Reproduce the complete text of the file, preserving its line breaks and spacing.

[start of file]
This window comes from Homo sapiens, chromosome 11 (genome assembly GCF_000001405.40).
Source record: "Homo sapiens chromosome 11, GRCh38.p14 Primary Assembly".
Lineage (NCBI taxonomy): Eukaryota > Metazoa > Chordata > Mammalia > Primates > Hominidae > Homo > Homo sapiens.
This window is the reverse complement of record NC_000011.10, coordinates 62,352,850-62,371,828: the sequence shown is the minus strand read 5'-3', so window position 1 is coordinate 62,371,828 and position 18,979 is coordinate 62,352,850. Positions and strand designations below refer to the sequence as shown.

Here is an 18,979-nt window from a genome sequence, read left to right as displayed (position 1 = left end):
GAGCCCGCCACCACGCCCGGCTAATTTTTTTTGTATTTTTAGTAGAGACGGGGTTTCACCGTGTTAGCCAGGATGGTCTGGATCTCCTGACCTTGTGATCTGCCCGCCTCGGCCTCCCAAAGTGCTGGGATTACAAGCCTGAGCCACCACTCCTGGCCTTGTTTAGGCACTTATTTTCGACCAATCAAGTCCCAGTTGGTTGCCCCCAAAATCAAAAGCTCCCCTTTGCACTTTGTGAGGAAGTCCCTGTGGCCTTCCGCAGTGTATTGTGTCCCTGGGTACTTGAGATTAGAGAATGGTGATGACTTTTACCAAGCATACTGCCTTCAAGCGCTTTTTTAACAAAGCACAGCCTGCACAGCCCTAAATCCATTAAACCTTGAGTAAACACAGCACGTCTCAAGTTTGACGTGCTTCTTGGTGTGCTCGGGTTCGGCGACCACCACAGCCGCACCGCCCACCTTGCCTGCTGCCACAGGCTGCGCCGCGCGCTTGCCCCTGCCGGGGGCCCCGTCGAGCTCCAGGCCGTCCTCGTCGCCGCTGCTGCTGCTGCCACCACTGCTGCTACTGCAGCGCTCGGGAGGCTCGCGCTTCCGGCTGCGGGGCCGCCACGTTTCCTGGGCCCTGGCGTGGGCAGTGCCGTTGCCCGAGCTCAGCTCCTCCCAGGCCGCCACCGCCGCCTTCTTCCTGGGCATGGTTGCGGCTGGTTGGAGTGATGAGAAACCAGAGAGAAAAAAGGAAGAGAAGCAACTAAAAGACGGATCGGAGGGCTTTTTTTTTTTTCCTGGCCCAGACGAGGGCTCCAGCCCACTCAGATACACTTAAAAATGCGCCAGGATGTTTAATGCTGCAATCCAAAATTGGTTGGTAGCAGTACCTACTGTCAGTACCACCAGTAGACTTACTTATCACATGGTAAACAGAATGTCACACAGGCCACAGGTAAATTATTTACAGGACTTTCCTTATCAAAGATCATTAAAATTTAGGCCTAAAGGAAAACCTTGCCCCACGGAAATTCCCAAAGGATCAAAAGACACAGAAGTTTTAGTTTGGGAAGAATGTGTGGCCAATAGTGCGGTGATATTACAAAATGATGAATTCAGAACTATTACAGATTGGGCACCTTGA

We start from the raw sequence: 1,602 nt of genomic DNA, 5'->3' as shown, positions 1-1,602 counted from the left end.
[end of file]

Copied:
This window comes from Homo sapiens, chromosome 11 (genome assembly GCF_000001405.40).
Source record: "Homo sapiens chromosome 11, GRCh38.p14 Primary Assembly".
Lineage (NCBI taxonomy): Eukaryota > Metazoa > Chordata > Mammalia > Primates > Hominidae > Homo > Homo sapiens.
This window is the reverse complement of record NC_000011.10, coordinates 62,352,850-62,371,828: the sequence shown is the minus strand read 5'-3', so window position 1 is coordinate 62,371,828 and position 18,979 is coordinate 62,352,850. Positions and strand designations below refer to the sequence as shown.

Here is an 18,979-nt window from a genome sequence, read left to right as displayed (position 1 = left end):
GAGCCCGCCACCACGCCCGGCTAATTTTTTTTGTATTTTTAGTAGAGACGGGGTTTCACCGTGTTAGCCAGGATGGTCTGGATCTCCTGACCTTGTGATCTGCCCGCCTCGGCCTCCCAAAGTGCTGGGATTACAAGCCTGAGCCACCACTCCTGGCCTTGTTTAGGCACTTATTTTCGACCAATCAAGTCCCAGTTGGTTGCCCCCAAAATCAAAAGCTCCCCTTTGCACTTTGTGAGGAAGTCCCTGTGGCCTTCCGCAGTGTATTGTGTCCCTGGGTACTTGAGATTAGAGAATGGTGATGACTTTTACCAAGCATACTGCCTTCAAGCGCTTTTTTAACAAAGCACAGCCTGCACAGCCCTAAATCCATTAAACCTTGAGTAAACACAGCACGTCTCAAGTTTGACGTGCTTCTTGGTGTGCTCGGGTTCGGCGACCACCACAGCCGCACCGCCCACCTTGCCTGCTGCCACAGGCTGCGCCGCGCGCTTGCCCCTGCCGGGGGCCCCGTCGAGCTCCAGGCCGTCCTCGTCGCCGCTGCTGCTGCTGCCACCACTGCTGCTACTGCAGCGCTCGGGAGGCTCGCGCTTCCGGCTGCGGGGCCGCCACGTTTCCTGGGCCCTGGCGTGGGCAGTGCCGTTGCCCGAGCTCAGCTCCTCCCAGGCCGCCACCGCCGCCTTCTTCCTGGGCATGGTTGCGGCTGGTTGGAGTGATGAGAAACCAGAGAGAAAAAAGGAAGAGAAGCAACTAAAAGACGGATCGGAGGGCTTTTTTTTTTTTCCTGGCCCAGACGAGGGCTCCAGCCCACTCAGATACACTTAAAAATGCGCCAGGATGTTTAATGCTGCAATCCAAAATTGGTTGGTAGCAGTACCTACTGTCAGTACCACCAGTAGACTTACTTATCACATGGTAAACAGAATGTCACACAGGCCACAGGTAAATTATTTACAGGACTTTCCTTATCAAAGATCATTAAAATTTAGGCCTAAAGGAAAACCTTGCCCCACGGAAATTCCCAAAGGATCAAAAGACACAGAAGTTTTAGTTTGGGAAGAATGTGTGGCCAATAGTGCGGTGATATTACAAAATGATGAATTCAGAACTATTACAGATTGGGCACCTTGA

We start from the raw sequence: 1,602 nt of genomic DNA, 5'->3' as shown, positions 1-1,602 counted from the left end.